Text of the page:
Steve Jobs, co-founder and visionary leader of Apple, has millions of devoted worshipers around the world. The cancer that attacked his body in 2004 finally took him from this world. He is widely admired for the innovative genius that brought us the IMac, the IPhone, the Ipod, and the Ipad, not to mention the ever growing ITunes.
Now that he is dead, legions of management consultants, academics and business leaders extol Jobs’ virtues as a leader. But is it deserved? I believe not, if you take a balanced look at what constitutes good leadership in modern organizations.
To be sure, Jobs was a complex man full of contradictions, says one of his biographers, Leander Kahney. Jobs was an espoused Zen Buddhist which is anti-materialist, yet built the ultimate company which advocates living a technologically materialistic life. In an age where leadership transparency is encouraged as part of a healthy democratic system, Jobs instilled a culture of secrecy and surveillance in Apple workplaces, complete with video cameras constantly monitoring engineers’ work, and a “need to know only” system of internal company communication.
To say that Jobs was an autocratic leader and micromanager would be an understatement. His autocratic and egotistical style led to his early power struggle with the Board and he left in l984, only to return in l997 to build Apple into the global powerhouse it is today. During both stints at Apple, Jobs’ leadership style could be characterized as the old school “carrot and stick” approach, using praise and flattery, but mostly the stick of fear and criticism. When Fortune magazine profiled America’s toughest bosses, it said of Jobs, his “inhuman drive for perfection can burn out even the most motivated worker.” Kahney claimed Jobs’ verbal assaults on staff, replete with anger and foul language, were terrifying to staff. Fortune magazine dubbed Jobs as “one of Silicon Valley’s leading egomaniacs.”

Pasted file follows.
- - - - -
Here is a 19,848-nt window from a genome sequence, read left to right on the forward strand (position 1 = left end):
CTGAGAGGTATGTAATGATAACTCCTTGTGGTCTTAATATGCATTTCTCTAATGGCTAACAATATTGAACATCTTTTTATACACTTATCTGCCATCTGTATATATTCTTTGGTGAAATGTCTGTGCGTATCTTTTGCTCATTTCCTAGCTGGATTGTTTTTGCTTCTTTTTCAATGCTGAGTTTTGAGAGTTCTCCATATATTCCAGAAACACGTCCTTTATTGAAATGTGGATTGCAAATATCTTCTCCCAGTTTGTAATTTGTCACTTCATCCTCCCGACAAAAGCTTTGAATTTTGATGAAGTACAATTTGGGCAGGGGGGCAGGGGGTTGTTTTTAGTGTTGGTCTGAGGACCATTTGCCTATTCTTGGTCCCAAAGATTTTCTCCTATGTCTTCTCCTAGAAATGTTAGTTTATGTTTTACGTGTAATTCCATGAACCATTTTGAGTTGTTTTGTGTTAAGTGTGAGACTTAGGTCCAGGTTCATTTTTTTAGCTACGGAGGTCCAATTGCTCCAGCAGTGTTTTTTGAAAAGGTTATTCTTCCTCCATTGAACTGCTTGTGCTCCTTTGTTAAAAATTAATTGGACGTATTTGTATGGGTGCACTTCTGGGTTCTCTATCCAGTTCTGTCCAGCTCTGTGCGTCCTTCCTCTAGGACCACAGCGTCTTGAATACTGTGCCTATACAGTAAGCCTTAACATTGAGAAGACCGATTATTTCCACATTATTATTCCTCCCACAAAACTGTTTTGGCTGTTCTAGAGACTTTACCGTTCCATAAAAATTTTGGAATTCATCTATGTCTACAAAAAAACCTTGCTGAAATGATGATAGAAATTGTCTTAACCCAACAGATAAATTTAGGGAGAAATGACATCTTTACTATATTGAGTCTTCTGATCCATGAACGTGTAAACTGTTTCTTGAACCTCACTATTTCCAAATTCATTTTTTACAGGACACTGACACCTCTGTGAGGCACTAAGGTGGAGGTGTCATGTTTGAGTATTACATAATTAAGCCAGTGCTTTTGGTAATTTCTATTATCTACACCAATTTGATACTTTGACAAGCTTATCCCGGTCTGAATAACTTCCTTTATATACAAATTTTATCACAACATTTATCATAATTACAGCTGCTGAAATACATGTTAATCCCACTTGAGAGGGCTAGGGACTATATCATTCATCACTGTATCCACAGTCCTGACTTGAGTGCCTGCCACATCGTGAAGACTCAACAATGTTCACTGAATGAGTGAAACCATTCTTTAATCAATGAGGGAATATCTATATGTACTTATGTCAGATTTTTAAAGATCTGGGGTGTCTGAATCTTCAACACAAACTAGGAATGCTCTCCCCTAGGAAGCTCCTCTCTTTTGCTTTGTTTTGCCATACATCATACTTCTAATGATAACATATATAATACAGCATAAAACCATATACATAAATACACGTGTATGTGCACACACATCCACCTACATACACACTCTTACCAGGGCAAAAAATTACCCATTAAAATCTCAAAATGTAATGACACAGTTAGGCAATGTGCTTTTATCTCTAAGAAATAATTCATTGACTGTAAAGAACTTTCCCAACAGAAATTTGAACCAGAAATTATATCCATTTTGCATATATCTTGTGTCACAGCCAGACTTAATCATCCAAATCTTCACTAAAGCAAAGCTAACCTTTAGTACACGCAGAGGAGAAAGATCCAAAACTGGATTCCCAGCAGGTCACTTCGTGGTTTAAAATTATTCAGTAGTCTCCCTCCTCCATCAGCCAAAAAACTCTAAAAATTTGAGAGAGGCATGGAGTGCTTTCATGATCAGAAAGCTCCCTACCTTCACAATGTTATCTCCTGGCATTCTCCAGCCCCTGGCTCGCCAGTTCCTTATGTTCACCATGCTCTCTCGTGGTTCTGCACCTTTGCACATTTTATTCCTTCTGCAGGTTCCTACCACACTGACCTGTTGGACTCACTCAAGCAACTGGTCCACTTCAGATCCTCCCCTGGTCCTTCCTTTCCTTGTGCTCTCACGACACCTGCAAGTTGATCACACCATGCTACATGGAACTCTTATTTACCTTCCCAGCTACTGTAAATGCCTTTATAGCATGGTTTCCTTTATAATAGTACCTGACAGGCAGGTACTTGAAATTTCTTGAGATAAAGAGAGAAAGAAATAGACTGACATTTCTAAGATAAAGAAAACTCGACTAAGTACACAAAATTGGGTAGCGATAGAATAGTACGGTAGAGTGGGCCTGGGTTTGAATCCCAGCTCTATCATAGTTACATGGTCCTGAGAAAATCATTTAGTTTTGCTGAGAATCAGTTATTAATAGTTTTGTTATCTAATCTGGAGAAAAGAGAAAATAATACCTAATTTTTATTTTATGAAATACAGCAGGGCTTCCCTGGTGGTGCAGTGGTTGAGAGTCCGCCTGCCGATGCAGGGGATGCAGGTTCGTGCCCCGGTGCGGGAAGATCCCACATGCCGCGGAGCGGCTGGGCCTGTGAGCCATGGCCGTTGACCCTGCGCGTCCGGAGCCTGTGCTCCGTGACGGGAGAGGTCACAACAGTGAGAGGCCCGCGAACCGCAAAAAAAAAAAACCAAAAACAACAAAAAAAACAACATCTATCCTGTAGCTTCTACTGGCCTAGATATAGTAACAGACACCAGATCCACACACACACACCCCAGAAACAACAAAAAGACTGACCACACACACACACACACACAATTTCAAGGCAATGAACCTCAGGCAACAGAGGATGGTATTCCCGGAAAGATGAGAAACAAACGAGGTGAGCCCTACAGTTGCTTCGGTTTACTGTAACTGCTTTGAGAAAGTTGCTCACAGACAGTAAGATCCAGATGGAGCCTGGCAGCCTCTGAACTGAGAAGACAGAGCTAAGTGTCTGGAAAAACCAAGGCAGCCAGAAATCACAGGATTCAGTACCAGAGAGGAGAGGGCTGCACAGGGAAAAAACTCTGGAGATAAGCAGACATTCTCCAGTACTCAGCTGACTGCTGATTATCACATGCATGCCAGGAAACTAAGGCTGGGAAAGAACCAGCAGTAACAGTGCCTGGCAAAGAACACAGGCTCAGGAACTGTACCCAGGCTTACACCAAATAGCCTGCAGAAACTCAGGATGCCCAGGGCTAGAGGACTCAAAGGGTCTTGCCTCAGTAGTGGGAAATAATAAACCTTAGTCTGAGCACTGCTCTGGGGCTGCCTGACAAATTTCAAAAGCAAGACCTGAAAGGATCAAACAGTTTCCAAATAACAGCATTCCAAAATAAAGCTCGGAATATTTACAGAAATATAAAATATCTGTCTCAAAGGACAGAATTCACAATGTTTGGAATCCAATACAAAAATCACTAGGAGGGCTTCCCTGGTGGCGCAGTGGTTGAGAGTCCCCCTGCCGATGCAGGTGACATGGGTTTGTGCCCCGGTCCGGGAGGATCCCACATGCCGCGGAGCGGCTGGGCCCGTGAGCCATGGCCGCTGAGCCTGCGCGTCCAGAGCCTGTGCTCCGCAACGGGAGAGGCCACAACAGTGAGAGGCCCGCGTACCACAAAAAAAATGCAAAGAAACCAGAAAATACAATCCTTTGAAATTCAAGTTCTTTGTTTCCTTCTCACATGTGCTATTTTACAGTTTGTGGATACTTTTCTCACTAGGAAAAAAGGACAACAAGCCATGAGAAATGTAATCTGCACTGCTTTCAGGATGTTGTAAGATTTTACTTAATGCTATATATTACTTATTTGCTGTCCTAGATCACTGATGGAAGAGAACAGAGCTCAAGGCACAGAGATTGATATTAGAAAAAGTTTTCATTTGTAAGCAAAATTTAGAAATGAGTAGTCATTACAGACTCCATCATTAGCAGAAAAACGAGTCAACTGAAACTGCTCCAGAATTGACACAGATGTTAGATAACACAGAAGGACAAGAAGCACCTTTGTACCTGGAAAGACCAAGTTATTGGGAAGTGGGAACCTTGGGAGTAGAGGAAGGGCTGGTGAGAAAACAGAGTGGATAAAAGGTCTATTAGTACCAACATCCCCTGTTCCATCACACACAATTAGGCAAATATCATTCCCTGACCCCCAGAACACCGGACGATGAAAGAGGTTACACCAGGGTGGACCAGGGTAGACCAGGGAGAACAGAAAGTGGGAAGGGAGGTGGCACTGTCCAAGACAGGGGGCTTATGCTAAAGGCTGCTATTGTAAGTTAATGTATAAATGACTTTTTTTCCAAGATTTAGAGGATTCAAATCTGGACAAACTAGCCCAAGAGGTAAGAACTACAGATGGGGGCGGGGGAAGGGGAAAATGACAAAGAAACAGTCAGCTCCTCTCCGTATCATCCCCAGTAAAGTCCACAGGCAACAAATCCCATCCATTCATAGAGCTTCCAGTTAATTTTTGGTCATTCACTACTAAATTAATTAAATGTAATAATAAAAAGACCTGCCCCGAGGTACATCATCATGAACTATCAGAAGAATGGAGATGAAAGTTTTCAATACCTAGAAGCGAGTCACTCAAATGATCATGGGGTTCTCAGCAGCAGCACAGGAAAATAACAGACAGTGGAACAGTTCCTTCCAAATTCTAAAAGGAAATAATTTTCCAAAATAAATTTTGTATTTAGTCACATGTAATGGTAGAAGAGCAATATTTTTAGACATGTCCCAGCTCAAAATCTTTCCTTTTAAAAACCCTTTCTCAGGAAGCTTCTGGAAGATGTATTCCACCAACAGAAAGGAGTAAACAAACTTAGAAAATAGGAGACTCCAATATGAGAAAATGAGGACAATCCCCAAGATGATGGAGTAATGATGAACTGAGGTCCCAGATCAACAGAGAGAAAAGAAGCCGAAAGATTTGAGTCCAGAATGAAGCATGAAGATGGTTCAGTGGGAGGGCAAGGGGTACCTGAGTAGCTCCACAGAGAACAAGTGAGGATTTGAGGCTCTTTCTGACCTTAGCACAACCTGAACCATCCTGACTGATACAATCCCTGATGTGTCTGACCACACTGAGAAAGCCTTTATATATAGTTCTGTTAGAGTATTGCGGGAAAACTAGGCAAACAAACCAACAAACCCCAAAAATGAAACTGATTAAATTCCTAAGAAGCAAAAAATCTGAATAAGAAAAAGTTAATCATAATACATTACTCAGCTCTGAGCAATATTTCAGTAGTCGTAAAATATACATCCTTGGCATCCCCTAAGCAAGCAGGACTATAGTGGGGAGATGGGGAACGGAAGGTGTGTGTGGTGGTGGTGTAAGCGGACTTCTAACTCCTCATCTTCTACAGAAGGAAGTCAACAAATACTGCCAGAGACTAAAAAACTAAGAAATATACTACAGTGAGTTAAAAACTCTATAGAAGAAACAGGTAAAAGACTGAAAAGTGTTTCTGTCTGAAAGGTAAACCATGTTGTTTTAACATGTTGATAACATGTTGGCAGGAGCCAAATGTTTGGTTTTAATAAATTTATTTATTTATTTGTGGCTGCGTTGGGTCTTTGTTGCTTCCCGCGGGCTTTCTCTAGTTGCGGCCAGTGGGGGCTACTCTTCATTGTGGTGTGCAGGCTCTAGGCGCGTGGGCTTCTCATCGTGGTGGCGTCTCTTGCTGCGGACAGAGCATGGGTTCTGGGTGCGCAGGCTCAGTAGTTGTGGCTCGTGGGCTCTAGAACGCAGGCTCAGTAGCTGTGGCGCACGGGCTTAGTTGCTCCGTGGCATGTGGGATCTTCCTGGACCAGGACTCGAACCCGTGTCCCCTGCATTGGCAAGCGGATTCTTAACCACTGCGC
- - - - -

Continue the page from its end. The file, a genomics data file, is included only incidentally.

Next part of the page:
The dark side of Apple and perhaps a reflection of Jobs’ leadership style are the labor conditions in Apple’s Foxconn manufacturing plants in China. In reaction to a spate of worker suicides where fourteen died in 2010, a report by twenty Chinese universities described Foxconn factories as labor camps and detailed widespread worker abuse and illegal overtime. In response to the suicides, Foxconn installed suicide-prevention netting at some facilities, and it promised to offer substantially higher wages at its Shenzhen production bases.Workers were also forced to sign a legally binding document guaranteeing that they and their descendants would not sue the company as a result of unexpected death, self-injury, or suicide. In January 2012, 150 workers in Wuhan threatened to commit mass suicide because of worsening work conditions. The employees had asked for a raise but were told they could either quit with compensation or keep their jobs with no raise. The employees quit, but did not receive their compensation.
If Jobs was such a great leader, who oversaw in detail virtually all aspects of Apple’s business, how could he either be unaware of the situation with Foxconn or allowed it to happen in the first place?
Claiming Steve Jobs was a great leader smacks more of hero worship than an objective view of what a great organizational leader should be and do. Extolling his virtues to a new genenration of up-and-coming leaders would be a serious mistake.
Ronald Riggio, writing in Psychology Today argues that although Jobs was a visionary leader, a master marketer and presenter, he “could also be a tyrant. He was obsessively controlling, and given to fits of rage, throwing tantrums…took credit for others’ ideas…and fell short of the qualities possessed by the very best leaders.”